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25 More Holiday Movie Facts

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You'll probably be spending a lot of time with family over the next couple of weeks. When conversation turns to the treatment Great Aunt Ethel is trying for that nagging cyst that's been bothering her, here are a few bits of holiday movie trivia you can throw in to steer conversation back to the safe zone. (See our first installment of holiday movie facts here.)

The Santa Clause


Photo courtesy of movies.disney.com

1. There’s a scene in The Santa Clause where Tim Allen makes a little joke about a number his ex-wife should call: 1-800-SPANK-ME. It should come as a surprise to no one that bored kids actually called this number. Parents were scandalized when they discovered they were paying for “hot, wild phone fun” at $2.50 to $4.99 a minute. Apparently one man’s 10-year-old daughter racked up more than $250 in phone bills. Disney removed the scene from post-1997 VHS copies; it has also been removed for television broadcast.

Dr. Seuss' How the Grinch Stole Christmas (2000)


Photo courtesy of Popmatters

2. Fake hair on the Grinch? Never. Every single hair on the suit Jim Carrey donned in Dr. Seuss’ How the Grinch Stole Christmas was real yak hair, individually dyed and sewn onto a lycra spandex suit. It took four months to make.

3. More than 250 pieces of knitwear were hand-knitted for the movie by three L.A.-based knitters in just four months.

Dr. Seuss' How the Grinch Stole Christmas Cartoon


Photo courtesy of Fanpop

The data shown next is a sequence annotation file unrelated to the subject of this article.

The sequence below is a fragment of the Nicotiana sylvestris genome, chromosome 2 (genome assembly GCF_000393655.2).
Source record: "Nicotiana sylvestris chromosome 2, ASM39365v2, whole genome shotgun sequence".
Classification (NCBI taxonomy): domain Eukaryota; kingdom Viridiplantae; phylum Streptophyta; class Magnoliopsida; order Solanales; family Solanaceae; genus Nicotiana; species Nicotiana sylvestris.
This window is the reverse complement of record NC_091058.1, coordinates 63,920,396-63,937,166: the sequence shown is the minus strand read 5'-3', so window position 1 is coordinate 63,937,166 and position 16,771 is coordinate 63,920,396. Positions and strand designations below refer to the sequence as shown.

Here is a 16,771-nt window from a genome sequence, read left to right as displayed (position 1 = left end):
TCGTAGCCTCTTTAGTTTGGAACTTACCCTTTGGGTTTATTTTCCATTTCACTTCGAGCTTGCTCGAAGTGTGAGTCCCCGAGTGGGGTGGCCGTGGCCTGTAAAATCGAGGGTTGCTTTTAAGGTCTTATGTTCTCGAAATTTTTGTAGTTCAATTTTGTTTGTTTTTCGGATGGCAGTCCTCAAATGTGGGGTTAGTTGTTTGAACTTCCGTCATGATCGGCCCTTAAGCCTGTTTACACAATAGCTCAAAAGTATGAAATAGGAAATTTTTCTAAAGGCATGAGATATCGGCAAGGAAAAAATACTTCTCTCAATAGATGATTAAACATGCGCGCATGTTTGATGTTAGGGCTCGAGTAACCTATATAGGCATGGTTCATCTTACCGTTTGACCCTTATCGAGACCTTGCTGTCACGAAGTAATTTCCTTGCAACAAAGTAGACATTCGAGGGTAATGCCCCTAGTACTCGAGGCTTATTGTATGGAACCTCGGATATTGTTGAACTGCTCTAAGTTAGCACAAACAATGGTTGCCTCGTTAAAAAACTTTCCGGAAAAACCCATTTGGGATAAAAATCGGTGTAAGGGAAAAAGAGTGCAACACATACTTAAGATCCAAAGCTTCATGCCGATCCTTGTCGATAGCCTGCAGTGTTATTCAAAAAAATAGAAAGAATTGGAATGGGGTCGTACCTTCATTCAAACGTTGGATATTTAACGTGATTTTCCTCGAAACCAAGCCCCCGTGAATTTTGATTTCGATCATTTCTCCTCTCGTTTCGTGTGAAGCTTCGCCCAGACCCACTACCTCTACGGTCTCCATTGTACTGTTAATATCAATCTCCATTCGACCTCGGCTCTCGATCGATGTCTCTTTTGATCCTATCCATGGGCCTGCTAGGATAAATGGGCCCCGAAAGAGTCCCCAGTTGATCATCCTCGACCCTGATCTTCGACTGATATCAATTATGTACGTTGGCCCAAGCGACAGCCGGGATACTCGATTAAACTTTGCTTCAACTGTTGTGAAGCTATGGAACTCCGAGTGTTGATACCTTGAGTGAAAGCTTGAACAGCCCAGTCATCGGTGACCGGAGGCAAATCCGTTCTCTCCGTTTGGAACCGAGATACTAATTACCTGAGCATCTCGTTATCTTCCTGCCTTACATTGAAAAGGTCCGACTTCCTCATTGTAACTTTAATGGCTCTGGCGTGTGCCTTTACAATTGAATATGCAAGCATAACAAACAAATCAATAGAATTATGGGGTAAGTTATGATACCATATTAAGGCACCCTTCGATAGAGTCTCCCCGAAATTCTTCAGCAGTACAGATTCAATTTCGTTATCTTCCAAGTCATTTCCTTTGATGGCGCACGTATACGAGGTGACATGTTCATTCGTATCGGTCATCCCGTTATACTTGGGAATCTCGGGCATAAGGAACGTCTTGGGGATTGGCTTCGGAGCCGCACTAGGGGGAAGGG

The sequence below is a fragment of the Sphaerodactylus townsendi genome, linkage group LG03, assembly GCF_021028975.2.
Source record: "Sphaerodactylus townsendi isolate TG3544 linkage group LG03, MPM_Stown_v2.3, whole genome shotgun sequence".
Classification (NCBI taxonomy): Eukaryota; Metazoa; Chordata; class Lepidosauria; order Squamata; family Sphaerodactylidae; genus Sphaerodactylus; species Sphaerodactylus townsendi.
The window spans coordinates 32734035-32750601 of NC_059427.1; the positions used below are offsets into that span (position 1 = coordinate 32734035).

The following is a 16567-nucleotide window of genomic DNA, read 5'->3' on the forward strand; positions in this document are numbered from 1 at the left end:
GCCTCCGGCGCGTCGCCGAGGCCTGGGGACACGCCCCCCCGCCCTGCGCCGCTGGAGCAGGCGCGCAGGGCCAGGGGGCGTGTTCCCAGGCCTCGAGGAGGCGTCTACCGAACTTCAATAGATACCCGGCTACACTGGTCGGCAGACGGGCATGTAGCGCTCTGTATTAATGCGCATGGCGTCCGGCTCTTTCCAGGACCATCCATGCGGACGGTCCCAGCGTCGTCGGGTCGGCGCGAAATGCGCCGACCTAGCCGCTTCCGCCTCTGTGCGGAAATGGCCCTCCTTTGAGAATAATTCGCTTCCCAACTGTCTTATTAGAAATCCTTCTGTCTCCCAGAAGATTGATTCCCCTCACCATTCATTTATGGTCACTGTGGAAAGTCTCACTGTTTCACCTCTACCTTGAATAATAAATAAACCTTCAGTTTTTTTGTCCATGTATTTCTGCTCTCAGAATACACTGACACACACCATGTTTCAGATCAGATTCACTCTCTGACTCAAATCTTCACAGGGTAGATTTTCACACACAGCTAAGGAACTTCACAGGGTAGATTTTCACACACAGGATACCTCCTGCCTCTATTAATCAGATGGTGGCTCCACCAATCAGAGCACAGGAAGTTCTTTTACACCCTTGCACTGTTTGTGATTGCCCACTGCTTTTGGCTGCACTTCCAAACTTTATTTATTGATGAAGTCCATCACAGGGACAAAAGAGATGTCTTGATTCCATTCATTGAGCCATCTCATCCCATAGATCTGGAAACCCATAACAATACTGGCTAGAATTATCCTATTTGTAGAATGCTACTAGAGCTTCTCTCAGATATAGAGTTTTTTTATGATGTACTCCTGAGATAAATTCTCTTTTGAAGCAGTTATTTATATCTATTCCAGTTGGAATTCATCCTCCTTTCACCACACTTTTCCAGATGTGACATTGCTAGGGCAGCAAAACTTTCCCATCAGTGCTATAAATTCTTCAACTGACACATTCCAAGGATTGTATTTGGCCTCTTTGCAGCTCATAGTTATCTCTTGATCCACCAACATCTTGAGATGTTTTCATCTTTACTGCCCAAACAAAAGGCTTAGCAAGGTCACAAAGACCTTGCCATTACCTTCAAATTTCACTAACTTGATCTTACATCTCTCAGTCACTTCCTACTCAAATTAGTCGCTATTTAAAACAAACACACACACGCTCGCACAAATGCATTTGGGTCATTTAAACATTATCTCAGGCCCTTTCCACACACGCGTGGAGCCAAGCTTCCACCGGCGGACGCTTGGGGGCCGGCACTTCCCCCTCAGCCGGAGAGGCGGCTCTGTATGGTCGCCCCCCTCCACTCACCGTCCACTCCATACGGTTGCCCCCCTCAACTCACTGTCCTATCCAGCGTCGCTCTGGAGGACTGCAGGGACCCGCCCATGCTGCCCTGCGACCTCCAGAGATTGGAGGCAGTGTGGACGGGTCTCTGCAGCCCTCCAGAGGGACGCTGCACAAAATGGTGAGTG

4. Although Boris Karloff is credited as the singing voice behind “You’re a Mean One, Mr. Grinch” in the animated version of Dr. Seuss's story, that’s not the case. The memorable tune was actually sung by Thurl Ravenscroft, perhaps better known as the voice behind Tony the Tiger (and, my favorite, one of the singing busts in the Haunted Mansion at Disney parks). Ravenscroft was erroneously left off of the credits, however, and Dr. Seuss felt so bad about it that he personally called TV and entertainment columnists across the country to make sure they mentioned it, and also partnered with animator Chuck Jones to take out an ad in Variety thanking Thurl for his now-iconic work.

5. Neither movie was really faithful to Dr. Seuss' original representation of the Grinch, who was actually black and pink—not green.

Mickey’s Christmas Carol

Photo courtesy of Holiday Film Reviews

6. Mickey's Christmas Carol was the last time the voice of Donald Duck was provided by Clarence Nash, the original voice of Donald Duck.